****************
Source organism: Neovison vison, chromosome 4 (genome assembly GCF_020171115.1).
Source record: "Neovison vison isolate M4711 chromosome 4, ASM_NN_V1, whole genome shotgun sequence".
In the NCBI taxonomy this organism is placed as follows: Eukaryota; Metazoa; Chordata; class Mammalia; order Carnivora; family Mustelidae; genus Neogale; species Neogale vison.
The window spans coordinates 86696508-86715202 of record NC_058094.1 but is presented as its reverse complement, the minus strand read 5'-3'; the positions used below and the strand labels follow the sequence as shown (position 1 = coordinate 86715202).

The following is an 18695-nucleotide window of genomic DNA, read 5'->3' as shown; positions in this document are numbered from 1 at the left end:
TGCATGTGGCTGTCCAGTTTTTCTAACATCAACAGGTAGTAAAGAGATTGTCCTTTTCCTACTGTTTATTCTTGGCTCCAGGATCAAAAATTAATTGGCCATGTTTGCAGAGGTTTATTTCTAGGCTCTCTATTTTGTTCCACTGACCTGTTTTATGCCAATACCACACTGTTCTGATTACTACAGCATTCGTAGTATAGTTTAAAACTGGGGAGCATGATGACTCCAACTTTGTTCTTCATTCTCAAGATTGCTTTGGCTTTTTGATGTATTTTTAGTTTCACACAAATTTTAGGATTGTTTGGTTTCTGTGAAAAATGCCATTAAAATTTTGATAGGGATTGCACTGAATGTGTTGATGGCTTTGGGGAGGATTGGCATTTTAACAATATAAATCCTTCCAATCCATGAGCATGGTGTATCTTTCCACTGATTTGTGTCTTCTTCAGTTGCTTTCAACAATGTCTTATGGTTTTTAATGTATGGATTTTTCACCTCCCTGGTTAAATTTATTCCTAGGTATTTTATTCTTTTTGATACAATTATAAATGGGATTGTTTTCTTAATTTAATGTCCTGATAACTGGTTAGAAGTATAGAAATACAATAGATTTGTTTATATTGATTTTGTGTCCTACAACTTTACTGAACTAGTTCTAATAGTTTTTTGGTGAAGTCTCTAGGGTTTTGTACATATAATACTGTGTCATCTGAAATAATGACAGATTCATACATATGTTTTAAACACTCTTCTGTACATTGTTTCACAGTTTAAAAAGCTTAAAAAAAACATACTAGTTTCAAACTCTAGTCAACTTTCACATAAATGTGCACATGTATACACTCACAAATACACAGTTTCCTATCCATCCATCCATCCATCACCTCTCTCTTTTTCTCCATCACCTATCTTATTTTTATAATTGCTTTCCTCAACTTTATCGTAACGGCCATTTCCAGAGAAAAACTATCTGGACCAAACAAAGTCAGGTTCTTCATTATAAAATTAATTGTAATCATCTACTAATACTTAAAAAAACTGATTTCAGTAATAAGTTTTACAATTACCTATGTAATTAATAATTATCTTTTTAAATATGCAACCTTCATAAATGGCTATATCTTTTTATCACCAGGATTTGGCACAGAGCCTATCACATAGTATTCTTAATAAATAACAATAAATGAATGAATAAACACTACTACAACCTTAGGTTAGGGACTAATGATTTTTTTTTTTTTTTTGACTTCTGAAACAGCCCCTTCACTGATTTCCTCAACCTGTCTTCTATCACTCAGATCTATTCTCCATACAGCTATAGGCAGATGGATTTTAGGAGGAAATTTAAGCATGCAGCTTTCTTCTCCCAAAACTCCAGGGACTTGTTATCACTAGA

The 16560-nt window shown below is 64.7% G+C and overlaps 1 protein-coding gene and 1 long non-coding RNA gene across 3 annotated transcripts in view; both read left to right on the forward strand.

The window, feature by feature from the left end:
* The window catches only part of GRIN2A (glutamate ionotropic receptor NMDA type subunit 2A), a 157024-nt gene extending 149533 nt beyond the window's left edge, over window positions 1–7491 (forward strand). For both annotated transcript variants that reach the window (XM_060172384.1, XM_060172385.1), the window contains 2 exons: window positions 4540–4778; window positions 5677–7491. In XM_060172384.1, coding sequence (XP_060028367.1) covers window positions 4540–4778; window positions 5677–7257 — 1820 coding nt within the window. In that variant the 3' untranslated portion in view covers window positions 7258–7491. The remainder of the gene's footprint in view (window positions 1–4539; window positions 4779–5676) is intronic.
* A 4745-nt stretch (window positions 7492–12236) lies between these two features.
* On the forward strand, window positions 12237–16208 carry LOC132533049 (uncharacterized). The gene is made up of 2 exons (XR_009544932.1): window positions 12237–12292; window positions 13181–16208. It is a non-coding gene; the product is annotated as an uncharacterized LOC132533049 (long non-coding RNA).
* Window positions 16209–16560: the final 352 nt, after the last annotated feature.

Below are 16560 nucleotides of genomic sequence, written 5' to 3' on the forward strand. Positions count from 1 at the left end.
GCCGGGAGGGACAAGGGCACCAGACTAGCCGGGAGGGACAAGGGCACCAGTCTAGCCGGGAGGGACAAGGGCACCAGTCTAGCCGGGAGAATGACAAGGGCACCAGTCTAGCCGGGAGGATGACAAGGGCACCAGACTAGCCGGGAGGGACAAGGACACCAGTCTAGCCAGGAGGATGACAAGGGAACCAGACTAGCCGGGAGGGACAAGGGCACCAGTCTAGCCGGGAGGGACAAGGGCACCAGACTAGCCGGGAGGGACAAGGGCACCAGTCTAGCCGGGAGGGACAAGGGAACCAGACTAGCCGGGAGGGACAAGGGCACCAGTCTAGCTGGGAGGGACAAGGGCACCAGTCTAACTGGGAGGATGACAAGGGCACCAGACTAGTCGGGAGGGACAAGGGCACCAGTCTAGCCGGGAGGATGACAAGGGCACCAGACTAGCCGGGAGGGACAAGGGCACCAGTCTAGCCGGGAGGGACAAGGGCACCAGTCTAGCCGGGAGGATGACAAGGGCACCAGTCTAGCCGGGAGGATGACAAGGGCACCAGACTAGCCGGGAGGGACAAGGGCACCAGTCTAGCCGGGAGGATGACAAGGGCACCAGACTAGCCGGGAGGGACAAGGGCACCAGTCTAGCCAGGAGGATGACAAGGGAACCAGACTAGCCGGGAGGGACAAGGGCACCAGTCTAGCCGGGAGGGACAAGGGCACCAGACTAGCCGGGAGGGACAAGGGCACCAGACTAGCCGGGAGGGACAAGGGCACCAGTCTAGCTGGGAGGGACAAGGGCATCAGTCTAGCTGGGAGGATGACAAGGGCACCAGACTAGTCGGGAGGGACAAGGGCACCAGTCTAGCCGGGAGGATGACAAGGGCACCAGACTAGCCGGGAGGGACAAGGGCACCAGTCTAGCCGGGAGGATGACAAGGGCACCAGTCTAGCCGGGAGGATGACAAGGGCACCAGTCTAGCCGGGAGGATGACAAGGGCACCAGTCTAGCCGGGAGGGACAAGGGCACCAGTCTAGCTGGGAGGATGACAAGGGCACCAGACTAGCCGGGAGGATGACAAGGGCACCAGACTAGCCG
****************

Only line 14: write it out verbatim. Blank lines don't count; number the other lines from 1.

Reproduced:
GCCGGGAGGGACAAGGGCACCAGACTAGCCGGGAGGGACAAGGGCACCAGTCTAGCCGGGAGGGACAAGGGCACCAGTCTAGCCGGGAGAATGACAAGGGCACCAGTCTAGCCGGGAGGATGACAAGGGCACCAGACTAGCCGGGAGGGACAAGGACACCAGTCTAGCCAGGAGGATGACAAGGGAACCAGACTAGCCGGGAGGGACAAGGGCACCAGTCTAGCCGGGAGGGACAAGGGCACCAGACTAGCCGGGAGGGACAAGGGCACCAGTCTAGCCGGGAGGGACAAGGGAACCAGACTAGCCGGGAGGGACAAGGGCACCAGTCTAGCTGGGAGGGACAAGGGCACCAGTCTAACTGGGAGGATGACAAGGGCACCAGACTAGTCGGGAGGGACAAGGGCACCAGTCTAGCCGGGAGGATGACAAGGGCACCAGACTAGCCGGGAGGGACAAGGGCACCAGTCTAGCCGGGAGGGACAAGGGCACCAGTCTAGCCGGGAGGATGACAAGGGCACCAGTCTAGCCGGGAGGATGACAAGGGCACCAGACTAGCCGGGAGGGACAAGGGCACCAGTCTAGCCGGGAGGATGACAAGGGCACCAGACTAGCCGGGAGGGACAAGGGCACCAGTCTAGCCAGGAGGATGACAAGGGAACCAGACTAGCCGGGAGGGACAAGGGCACCAGTCTAGCCGGGAGGGACAAGGGCACCAGACTAGCCGGGAGGGACAAGGGCACCAGACTAGCCGGGAGGGACAAGGGCACCAGTCTAGCTGGGAGGGACAAGGGCATCAGTCTAGCTGGGAGGATGACAAGGGCACCAGACTAGTCGGGAGGGACAAGGGCACCAGTCTAGCCGGGAGGATGACAAGGGCACCAGACTAGCCGGGAGGGACAAGGGCACCAGTCTAGCCGGGAGGATGACAAGGGCACCAGTCTAGCCGGGAGGATGACAAGGGCACCAGTCTAGCCGGGAGGATGACAAGGGCACCAGTCTAGCCGGGAGGGACAAGGGCACCAGTCTAGCTGGGAGGATGACAAGGGCACCAGACTAGCCGGGAGGATGACAAGGGCACCAGACTAGCCG